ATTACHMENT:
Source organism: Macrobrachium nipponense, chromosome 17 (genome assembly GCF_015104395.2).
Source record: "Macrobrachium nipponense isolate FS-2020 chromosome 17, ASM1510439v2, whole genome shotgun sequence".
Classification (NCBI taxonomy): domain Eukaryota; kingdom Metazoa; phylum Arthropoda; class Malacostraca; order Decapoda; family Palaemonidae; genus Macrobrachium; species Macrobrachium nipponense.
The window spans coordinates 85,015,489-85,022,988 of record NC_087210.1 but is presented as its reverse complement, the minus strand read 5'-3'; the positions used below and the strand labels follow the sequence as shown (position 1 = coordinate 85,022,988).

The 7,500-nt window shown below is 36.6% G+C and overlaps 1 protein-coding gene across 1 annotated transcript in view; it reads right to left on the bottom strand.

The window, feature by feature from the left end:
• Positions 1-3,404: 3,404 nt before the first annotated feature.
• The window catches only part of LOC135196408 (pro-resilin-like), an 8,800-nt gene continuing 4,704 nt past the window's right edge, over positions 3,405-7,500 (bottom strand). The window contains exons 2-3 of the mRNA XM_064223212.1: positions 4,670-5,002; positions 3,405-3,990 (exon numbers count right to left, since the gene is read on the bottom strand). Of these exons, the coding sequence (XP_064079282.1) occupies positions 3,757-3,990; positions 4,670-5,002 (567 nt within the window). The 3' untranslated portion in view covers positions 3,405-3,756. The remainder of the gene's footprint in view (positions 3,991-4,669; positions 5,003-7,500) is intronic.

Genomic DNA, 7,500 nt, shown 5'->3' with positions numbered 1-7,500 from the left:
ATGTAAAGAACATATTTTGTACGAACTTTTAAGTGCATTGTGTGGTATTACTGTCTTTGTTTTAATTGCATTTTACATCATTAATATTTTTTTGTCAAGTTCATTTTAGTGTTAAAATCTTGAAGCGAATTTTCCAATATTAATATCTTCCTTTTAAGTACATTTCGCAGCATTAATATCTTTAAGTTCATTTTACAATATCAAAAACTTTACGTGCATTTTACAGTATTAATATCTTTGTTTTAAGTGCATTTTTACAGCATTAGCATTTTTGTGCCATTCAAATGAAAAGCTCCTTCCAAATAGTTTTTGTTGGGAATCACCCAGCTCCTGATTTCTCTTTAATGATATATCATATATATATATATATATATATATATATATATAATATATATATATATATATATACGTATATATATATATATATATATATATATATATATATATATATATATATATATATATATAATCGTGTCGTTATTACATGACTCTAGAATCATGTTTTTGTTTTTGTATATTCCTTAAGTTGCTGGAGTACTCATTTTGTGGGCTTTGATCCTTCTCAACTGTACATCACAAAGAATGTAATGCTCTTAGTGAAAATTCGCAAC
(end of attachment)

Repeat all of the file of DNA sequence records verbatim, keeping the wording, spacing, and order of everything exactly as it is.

Source organism: Macrobrachium nipponense, chromosome 17 (genome assembly GCF_015104395.2).
Source record: "Macrobrachium nipponense isolate FS-2020 chromosome 17, ASM1510439v2, whole genome shotgun sequence".
Classification (NCBI taxonomy): domain Eukaryota; kingdom Metazoa; phylum Arthropoda; class Malacostraca; order Decapoda; family Palaemonidae; genus Macrobrachium; species Macrobrachium nipponense.
The window spans coordinates 85,015,489-85,022,988 of record NC_087210.1 but is presented as its reverse complement, the minus strand read 5'-3'; the positions used below and the strand labels follow the sequence as shown (position 1 = coordinate 85,022,988).

The 7,500-nt window shown below is 36.6% G+C and overlaps 1 protein-coding gene across 1 annotated transcript in view; it reads right to left on the bottom strand.

The window, feature by feature from the left end:
• Positions 1-3,404: 3,404 nt before the first annotated feature.
• The window catches only part of LOC135196408 (pro-resilin-like), an 8,800-nt gene continuing 4,704 nt past the window's right edge, over positions 3,405-7,500 (bottom strand). The window contains exons 2-3 of the mRNA XM_064223212.1: positions 4,670-5,002; positions 3,405-3,990 (exon numbers count right to left, since the gene is read on the bottom strand). Of these exons, the coding sequence (XP_064079282.1) occupies positions 3,757-3,990; positions 4,670-5,002 (567 nt within the window). The 3' untranslated portion in view covers positions 3,405-3,756. The remainder of the gene's footprint in view (positions 3,991-4,669; positions 5,003-7,500) is intronic.

Genomic DNA, 7,500 nt, shown 5'->3' with positions numbered 1-7,500 from the left:
ATGTAAAGAACATATTTTGTACGAACTTTTAAGTGCATTGTGTGGTATTACTGTCTTTGTTTTAATTGCATTTTACATCATTAATATTTTTTTGTCAAGTTCATTTTAGTGTTAAAATCTTGAAGCGAATTTTCCAATATTAATATCTTCCTTTTAAGTACATTTCGCAGCATTAATATCTTTAAGTTCATTTTACAATATCAAAAACTTTACGTGCATTTTACAGTATTAATATCTTTGTTTTAAGTGCATTTTTACAGCATTAGCATTTTTGTGCCATTCAAATGAAAAGCTCCTTCCAAATAGTTTTTGTTGGGAATCACCCAGCTCCTGATTTCTCTTTAATGATATATCATATATATATATATATATATATATATATATATAATATATATATATATATATATACGTATATATATATATATATATATATATATATATATATATATATATATATATATATATATAATCGTGTCGTTATTACATGACTCTAGAATCATGTTTTTGTTTTTGTATATTCCTTAAGTTGCTGGAGTACTCATTTTGTGGGCTTTGATCCTTCTCAACTGTACATCACAAAGAATGTAATGCTCTTAGTGAAAATTCGCAAC